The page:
STAMFORD, Conn. -- Despite the promises of general packet radio service (GPRS) offerings in GSM cellular networks, the technology will fail to meet the revenue expectations of mobile operators, according to a new report from Gartner Inc. here today.
GPRS--which promises to deliver higher-speed data in mobile networks--will prove to be a great technological disappointment until capacity, device and application challenges are overcome, according to the report.
Operators' GPRS revenue goals worldwide are set to exceed $2.5 billion for 2002, and to total more than $32 billion annually by 2005, according to the Stamford-based research firm. But Gartner expects the more-aggressive rollouts to miss expectations by up to 50% in Europe--and by up to 40% in other regions--during the 2002-to-2005 time period.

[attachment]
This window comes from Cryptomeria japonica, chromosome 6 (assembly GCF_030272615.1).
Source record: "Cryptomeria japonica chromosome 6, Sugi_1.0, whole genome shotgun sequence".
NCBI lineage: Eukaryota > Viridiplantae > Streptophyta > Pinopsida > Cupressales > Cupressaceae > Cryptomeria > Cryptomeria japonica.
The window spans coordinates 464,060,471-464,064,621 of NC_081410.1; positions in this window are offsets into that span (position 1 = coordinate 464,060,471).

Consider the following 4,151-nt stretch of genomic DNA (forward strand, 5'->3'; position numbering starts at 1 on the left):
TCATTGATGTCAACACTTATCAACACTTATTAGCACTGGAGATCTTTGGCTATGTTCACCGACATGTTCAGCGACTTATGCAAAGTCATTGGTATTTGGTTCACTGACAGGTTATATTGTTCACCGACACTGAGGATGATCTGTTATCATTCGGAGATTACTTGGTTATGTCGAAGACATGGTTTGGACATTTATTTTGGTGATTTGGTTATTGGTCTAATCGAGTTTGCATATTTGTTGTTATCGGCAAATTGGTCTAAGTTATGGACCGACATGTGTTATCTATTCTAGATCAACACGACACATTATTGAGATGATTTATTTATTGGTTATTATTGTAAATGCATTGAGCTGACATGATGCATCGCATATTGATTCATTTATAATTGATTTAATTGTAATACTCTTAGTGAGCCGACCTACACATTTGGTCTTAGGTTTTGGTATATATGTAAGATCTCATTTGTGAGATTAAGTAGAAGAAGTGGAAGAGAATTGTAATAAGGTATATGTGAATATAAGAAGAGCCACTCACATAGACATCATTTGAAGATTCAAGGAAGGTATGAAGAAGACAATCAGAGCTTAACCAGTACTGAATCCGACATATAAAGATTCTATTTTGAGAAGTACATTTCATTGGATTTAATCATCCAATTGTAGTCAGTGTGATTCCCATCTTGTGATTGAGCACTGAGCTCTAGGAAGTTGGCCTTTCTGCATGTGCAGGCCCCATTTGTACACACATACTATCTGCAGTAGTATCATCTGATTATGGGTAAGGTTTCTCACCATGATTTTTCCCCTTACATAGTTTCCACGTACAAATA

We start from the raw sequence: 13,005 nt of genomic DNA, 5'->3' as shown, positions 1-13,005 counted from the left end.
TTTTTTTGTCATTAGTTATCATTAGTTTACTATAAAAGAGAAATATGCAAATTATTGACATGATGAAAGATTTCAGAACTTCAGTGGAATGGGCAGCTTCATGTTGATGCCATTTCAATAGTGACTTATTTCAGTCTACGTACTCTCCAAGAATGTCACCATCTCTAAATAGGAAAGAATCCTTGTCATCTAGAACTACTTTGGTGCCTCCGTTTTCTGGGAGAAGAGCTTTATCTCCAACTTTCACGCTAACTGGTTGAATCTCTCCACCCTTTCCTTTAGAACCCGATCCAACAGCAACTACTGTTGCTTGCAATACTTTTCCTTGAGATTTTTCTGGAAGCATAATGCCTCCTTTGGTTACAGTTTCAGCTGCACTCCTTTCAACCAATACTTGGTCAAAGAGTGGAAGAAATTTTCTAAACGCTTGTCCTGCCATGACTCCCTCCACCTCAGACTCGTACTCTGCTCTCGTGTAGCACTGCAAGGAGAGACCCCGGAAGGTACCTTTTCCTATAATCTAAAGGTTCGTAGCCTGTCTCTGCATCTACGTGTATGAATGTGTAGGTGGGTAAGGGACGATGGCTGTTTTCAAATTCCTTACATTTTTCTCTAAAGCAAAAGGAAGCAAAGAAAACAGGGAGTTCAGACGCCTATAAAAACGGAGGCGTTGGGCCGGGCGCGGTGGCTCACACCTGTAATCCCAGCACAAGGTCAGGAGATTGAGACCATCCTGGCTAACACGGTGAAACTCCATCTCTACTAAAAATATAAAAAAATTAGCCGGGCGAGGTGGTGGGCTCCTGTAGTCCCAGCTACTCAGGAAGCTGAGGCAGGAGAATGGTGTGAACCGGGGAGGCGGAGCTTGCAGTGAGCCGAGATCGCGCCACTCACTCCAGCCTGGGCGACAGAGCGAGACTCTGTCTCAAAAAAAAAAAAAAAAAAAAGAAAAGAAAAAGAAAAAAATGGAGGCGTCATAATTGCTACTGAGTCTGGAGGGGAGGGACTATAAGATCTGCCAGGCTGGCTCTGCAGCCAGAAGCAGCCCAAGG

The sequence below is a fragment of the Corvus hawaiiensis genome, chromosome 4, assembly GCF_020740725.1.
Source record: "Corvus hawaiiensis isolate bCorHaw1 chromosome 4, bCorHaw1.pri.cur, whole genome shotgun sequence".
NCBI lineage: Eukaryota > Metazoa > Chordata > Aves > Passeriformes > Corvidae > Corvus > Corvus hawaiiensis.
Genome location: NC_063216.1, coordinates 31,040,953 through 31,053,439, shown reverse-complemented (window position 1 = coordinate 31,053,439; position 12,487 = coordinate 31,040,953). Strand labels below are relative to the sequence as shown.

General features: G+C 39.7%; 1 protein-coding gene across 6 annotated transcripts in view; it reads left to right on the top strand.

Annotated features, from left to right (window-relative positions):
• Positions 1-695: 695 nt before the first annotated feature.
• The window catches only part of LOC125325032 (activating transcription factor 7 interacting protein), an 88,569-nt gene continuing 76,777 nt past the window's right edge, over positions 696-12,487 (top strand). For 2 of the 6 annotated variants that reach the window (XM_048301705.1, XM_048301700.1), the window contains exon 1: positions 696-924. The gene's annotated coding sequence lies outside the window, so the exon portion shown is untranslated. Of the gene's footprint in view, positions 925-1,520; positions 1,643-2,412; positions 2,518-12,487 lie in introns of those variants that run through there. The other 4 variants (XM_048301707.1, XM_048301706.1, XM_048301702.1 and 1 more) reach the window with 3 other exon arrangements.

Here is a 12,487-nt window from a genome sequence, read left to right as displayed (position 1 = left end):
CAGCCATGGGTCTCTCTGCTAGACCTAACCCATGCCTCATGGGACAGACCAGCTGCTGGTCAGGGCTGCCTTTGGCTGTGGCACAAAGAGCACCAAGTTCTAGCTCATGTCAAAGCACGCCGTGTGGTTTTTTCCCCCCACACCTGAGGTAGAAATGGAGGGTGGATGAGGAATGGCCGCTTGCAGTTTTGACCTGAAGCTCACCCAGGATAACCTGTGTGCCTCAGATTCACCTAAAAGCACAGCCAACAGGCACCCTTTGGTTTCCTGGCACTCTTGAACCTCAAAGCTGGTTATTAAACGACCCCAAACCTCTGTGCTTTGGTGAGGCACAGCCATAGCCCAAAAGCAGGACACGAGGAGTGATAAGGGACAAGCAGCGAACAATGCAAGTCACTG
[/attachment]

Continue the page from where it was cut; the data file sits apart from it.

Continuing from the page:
Gartner said that operators must further build out their GPRS networks to provide adequate service and coverage for consumer applications. It forecasts that an additional $6 billion to $9 billion in infrastructure investments will be necessary by 2005 to support GPRS. These investments are in addition to the $113 billion that operators have already planned for GPRS voice and data rollouts worldwide.
"GPRS will have niche success stories as a technology for B2E applications," said Bill Clark, research director for Gartner's networking group. "Businesses will find that GPRS will be most appropriate for applications requiring short, bursty transactions, where time-critical information is a key factor," he said.
"In the end, GPRS and other 2.5G data services will succeed only after considerable experimentation with new applications," said Clark. "We expect GPRS to break even in the 2009-to-2011 time frame, long after future wireless services such as 3G are due to be deployed."